The UConn Huskies have been one of the most successful teams in college basketball over the last 20 years, and they have become one of the premier programs in the country. The team has produced numerous NBA players, won three national championships and seen head coach Jim Calhoun inducted into the Hall of Fame. Needless to say, the Huskies have had their share of legendary and popular players, and perhaps no one in program history is more beloved than Kemba Walker.
During the 2010-11 season, Walker was the driving force for the most surprising of UConn’s three national championships. Following a regular season that saw the Huskies finish a disappointing 21-9 overall and 9-9 in Big East play, Walker placed the Huskies on his back and led one of the most incredible runs in college basketball history. The Huskies won five games in five days to win the gauntlet that was the Big East Tournament, then ripped off six more wins to win the NCAA Tournament and their third national championship.
Shabazz Napier was a freshman on that team, and he was Walker’s backup and apprentice. Now a senior, Napier is the unquestioned leader and best player on the Huskies, and he is drawing more than a few comparisons to his mentor. Walker averaged 23.5 PPG, 5.4 RPG, 4.5 APG and 1.9 SPG while shooting 42.8% from the field and 33.0% from three in his final season in Storrs. Eight games into his senior year, Napier is currently averaging 16.4 PPG, 7.3 RPG, 5.6 APG and 1.9 SPG while shooting 50.6% from the field and 60.0% from three. He also has the Huskies at 8-0 and ranked No. 12 (and rising) in the country.
Obviously Napier’s shooting percentages and rebounding numbers will come back down to earth as the season goes on, but it is very fair to say that he is playing at the same level Walker did. He also shares Walker’s penchant for knocking down clutch shots, as evidenced by a four point play followed by a game winning buzzer beater against No. 15 Florida on Monday. Napier and Walker are both ultra-quick guards who can get to the rim at will, yet remain solid passers and shooters. Each player is also a defensive terror for opposing point guards. They even have the same infectious energy and leadership skills.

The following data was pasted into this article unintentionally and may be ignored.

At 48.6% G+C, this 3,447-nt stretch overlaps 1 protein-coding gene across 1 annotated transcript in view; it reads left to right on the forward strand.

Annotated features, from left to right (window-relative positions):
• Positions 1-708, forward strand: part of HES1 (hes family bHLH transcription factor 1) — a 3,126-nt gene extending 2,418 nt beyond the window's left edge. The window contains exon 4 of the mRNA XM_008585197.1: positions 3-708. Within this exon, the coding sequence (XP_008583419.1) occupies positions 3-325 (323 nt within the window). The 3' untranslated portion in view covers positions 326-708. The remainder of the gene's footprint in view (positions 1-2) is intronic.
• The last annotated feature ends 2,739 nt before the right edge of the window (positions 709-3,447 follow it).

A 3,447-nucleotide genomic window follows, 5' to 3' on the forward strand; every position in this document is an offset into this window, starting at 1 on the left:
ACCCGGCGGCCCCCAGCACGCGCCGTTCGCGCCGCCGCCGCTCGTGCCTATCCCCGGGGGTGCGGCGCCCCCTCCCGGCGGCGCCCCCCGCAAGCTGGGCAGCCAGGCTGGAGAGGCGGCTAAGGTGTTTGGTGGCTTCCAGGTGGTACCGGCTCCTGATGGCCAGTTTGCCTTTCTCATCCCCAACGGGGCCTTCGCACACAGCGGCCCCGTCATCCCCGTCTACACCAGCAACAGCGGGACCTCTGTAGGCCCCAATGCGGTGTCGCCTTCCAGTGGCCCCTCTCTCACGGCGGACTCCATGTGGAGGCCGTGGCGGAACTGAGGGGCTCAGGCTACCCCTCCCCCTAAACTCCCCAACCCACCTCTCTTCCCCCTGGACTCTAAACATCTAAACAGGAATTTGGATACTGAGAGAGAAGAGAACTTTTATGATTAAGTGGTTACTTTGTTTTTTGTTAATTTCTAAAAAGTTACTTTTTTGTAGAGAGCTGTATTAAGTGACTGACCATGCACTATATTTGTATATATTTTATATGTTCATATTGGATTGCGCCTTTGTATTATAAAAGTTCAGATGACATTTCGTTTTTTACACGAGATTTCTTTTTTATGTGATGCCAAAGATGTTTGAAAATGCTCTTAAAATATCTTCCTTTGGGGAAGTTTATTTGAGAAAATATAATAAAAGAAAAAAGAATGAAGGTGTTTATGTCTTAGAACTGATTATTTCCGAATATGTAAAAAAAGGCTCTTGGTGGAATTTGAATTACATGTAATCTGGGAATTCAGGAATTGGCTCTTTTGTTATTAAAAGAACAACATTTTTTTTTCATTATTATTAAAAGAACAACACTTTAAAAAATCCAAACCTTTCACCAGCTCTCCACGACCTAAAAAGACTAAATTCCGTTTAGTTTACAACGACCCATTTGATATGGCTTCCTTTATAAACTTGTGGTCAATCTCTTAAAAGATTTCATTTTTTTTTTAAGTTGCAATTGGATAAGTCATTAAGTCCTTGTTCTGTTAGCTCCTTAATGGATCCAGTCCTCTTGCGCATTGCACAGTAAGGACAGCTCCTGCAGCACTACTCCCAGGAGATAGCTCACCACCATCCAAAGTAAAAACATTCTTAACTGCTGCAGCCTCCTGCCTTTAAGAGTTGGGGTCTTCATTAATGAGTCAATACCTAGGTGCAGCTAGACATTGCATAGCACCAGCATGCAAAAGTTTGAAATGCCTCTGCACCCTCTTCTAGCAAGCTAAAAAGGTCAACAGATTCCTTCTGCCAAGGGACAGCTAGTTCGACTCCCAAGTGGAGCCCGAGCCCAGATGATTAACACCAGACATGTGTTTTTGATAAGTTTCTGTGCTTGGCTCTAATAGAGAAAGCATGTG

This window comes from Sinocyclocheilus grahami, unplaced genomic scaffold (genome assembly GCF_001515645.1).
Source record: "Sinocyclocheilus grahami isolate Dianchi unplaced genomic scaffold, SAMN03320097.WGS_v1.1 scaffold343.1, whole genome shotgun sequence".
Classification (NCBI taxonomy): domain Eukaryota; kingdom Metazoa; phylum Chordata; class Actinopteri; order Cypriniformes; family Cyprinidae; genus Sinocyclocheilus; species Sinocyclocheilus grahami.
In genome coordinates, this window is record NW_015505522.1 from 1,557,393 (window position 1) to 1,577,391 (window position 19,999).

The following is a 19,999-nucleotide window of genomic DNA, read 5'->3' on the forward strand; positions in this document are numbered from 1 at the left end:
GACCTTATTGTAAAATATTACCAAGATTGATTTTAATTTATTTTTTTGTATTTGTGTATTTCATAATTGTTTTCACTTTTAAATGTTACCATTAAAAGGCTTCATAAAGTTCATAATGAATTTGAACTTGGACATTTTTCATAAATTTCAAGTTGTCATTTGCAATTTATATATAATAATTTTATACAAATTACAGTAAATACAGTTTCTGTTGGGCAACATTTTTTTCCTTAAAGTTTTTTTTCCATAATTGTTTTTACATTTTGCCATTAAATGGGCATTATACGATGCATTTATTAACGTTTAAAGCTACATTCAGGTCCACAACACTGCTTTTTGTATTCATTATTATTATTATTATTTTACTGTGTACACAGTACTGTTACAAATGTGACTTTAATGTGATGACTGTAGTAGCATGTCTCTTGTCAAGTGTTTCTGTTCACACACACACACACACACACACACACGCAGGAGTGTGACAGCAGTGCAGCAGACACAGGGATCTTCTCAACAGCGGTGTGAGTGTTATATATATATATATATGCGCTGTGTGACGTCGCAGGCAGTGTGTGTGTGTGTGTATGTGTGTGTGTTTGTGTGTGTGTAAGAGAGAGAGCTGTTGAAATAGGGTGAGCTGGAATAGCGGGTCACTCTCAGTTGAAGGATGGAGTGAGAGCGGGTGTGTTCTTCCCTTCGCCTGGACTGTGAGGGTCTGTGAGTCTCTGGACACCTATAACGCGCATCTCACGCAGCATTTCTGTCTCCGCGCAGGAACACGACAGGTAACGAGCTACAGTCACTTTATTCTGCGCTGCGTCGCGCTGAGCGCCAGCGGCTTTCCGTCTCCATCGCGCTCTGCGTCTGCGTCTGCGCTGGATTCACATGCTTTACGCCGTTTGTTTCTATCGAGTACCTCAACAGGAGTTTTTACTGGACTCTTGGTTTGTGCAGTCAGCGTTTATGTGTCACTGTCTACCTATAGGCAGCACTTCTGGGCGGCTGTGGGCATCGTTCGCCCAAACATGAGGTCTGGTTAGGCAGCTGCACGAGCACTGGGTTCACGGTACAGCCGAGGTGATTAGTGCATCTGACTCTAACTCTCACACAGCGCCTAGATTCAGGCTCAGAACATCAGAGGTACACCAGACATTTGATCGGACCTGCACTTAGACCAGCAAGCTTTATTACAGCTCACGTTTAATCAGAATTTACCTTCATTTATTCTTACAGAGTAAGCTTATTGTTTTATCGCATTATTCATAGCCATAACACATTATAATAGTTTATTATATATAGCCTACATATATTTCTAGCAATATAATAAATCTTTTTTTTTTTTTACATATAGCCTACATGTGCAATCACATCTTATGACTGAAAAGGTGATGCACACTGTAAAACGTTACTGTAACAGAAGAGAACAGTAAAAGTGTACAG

After the game Napier was asked about Walker, and he gave the politically correct answer, saying “Those are big shoes to fill. I’m just trying to be myself.” Well, Shabazz, you’re doing a pretty impressive job of filling those shoes so far. Obviously there is a long way to go in this season, and Walker is a legend because of that national championship. However, Napier is one of the stars of the young season, and he has the ability to lead this team very far in the NCAA Tournament. If he can continue to play the way he is, the comparisons to Walker will continue, and that is just about the highest praise as you can get around UConn.